Example of outdated POI mining: Outdated POI mining features spatial topology depiction and the integration of features from multiple sources. In this case, we can use the Wide & Deep model to process the static characteristics of POIs with a wide model and process time-series traffic characteristics with a deep network. Amap has also evolved a variety of models in this area. For example, we upgraded from a Recursive Neural Network (RNN) to DeepTCN to better mine POI expiration information.


Example of new road mining: To address the problem of new roads, in addition to designing algorithms for specific issues, fault tolerance is also required, such as trajectory features from different zooms, seed points obtained through mean shift trajectories, and principle curves. We can also use probabilistic models for short roads, connecting roads, and other specific scenarios. In addition, the CNN end-to-end model collects spatial description information from thermal and satellite images and depicts driving behavior through trajectory and road network connectivity.


Using Algorithms to Create the Future of Travel

1) High-precision Maps

High-precision maps are the foundation of autonomous driving. Autonomous driving systems impose demanding requirements for accuracy and need maps to correctly reflect the real world. This includes the complete and accurate depiction of roads, lanes, and surroundings. Amap requires position readings to be accurate to within 10 centimeters. After high-precision map data is collected, we need to solve the following problems:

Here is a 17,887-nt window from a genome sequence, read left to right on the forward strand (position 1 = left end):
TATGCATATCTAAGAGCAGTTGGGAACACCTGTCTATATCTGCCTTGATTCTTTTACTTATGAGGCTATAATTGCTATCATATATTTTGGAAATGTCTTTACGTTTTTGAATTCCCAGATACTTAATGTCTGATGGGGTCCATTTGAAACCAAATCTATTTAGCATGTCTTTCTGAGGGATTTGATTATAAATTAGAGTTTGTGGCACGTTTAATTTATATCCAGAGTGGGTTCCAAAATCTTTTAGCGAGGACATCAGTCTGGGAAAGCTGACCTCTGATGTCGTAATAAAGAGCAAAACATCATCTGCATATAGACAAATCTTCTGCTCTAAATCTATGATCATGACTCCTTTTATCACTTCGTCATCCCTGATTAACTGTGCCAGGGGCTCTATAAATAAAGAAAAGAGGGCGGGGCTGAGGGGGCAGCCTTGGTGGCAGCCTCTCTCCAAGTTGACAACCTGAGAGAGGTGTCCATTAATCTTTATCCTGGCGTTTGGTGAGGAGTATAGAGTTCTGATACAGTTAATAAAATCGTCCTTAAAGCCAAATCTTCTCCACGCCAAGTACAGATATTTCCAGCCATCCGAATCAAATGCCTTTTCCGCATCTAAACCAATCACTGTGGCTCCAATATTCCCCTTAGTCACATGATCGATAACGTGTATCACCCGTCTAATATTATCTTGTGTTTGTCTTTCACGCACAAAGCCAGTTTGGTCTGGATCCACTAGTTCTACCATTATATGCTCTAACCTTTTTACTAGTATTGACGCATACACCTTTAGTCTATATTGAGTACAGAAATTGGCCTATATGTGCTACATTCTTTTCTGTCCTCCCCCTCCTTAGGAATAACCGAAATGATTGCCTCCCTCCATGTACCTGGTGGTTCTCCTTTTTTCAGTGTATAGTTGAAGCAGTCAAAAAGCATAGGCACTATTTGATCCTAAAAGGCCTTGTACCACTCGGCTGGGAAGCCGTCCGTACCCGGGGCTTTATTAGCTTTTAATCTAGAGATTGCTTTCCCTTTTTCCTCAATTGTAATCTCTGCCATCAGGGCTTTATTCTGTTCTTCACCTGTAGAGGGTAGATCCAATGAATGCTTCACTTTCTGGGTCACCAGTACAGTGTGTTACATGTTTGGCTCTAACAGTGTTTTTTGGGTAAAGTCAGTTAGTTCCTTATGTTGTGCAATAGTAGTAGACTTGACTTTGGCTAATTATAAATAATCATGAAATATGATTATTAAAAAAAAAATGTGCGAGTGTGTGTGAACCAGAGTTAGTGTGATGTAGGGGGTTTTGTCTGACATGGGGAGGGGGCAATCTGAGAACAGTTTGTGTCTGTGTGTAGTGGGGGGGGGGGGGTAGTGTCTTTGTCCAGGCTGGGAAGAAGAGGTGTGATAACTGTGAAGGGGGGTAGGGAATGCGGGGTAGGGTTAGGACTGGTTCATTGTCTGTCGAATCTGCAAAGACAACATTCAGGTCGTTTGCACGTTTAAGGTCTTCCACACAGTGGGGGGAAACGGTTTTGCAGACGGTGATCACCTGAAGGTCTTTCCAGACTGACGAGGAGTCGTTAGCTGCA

Challenges in high-precision maps:

(1) Data alignment problem: Even given high-precision information and highly accurate vehicle positions, the error is still greater than 1 meter. By aligning the data collected from multiple sources, we can improve the precision to within 5 centimeters. We also need to deal with vegetation cover and other scenarios while maintaining the rigidity of the trajectory. For different upstream and downstream observation angles and point clouds, the frontend needs to match iterative closest points (ICPs), semantics, features, and shapes, and then conduct large-scale alignment and smoothing of the alignment information at the backend.


(2) Identification: Many objects on the road need to be identified, such as lane lines, road edges, markings on the road, and OBJ objects including poles, signs, and bridges. The recognition accuracy requires a recall rate of over 99%, and the positional accuracy must be within 10 centimeters. However, due to the frequent changes to scenarios, training samples are very limited. By integrating point clouds and image algorithms and combining deep learning with traditional algorithms, Amap reuses metric data and models in conventional maps to support data backflow and model iteration with a priori information.


(3) From highways to the city: The preceding problems are not very serious on highways, but in city driving, we must deal with a complex network of many different road types, including highways, main avenues, and small roads. Many different signs are complex and change frequently, with complex and variable scenarios, congestion, and blockages.

2) Visual Positioning (GPS)

The problem of inaccurate positioning occurs frequently in urban canyons with tall buildings on all sides. In the figure below, the red dots indicate real locations, while the yellow dots indicate GPS locations. As you can see, there is a significant deviation between the two.